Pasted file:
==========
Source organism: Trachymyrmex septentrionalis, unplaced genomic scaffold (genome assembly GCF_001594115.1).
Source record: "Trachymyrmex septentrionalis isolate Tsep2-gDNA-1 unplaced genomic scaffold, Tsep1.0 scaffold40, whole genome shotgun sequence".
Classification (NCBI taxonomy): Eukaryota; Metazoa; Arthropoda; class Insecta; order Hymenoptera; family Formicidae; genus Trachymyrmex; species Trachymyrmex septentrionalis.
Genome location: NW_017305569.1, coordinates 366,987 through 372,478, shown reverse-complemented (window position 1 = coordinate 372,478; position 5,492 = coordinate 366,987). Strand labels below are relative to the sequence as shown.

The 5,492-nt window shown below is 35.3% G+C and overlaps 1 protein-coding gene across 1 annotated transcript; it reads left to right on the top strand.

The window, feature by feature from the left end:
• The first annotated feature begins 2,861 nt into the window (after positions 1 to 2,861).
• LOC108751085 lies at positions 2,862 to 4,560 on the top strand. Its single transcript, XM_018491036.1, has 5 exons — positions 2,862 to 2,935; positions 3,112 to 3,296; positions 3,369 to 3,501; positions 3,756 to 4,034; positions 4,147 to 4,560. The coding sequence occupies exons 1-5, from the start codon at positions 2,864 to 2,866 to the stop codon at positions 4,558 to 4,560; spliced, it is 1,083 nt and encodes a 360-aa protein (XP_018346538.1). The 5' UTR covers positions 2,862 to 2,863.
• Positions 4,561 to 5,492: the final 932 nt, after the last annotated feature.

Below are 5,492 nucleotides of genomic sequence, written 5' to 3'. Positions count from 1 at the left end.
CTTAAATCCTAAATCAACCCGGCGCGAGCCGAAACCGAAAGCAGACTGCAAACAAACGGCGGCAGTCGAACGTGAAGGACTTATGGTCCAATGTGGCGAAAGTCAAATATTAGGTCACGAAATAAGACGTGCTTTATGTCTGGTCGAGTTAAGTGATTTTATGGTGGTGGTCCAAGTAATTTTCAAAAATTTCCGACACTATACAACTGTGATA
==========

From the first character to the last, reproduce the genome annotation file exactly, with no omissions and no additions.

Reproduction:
Source organism: Trachymyrmex septentrionalis, unplaced genomic scaffold (genome assembly GCF_001594115.1).
Source record: "Trachymyrmex septentrionalis isolate Tsep2-gDNA-1 unplaced genomic scaffold, Tsep1.0 scaffold40, whole genome shotgun sequence".
Classification (NCBI taxonomy): Eukaryota; Metazoa; Arthropoda; class Insecta; order Hymenoptera; family Formicidae; genus Trachymyrmex; species Trachymyrmex septentrionalis.
Genome location: NW_017305569.1, coordinates 366,987 through 372,478, shown reverse-complemented (window position 1 = coordinate 372,478; position 5,492 = coordinate 366,987). Strand labels below are relative to the sequence as shown.

The 5,492-nt window shown below is 35.3% G+C and overlaps 1 protein-coding gene across 1 annotated transcript; it reads left to right on the top strand.

The window, feature by feature from the left end:
• The first annotated feature begins 2,861 nt into the window (after positions 1 to 2,861).
• LOC108751085 lies at positions 2,862 to 4,560 on the top strand. Its single transcript, XM_018491036.1, has 5 exons — positions 2,862 to 2,935; positions 3,112 to 3,296; positions 3,369 to 3,501; positions 3,756 to 4,034; positions 4,147 to 4,560. The coding sequence occupies exons 1-5, from the start codon at positions 2,864 to 2,866 to the stop codon at positions 4,558 to 4,560; spliced, it is 1,083 nt and encodes a 360-aa protein (XP_018346538.1). The 5' UTR covers positions 2,862 to 2,863.
• Positions 4,561 to 5,492: the final 932 nt, after the last annotated feature.

Below are 5,492 nucleotides of genomic sequence, written 5' to 3'. Positions count from 1 at the left end.
CTTAAATCCTAAATCAACCCGGCGCGAGCCGAAACCGAAAGCAGACTGCAAACAAACGGCGGCAGTCGAACGTGAAGGACTTATGGTCCAATGTGGCGAAAGTCAAATATTAGGTCACGAAATAAGACGTGCTTTATGTCTGGTCGAGTTAAGTGATTTTATGGTGGTGGTCCAAGTAATTTTCAAAAATTTCCGACACTATACAACTGTGATA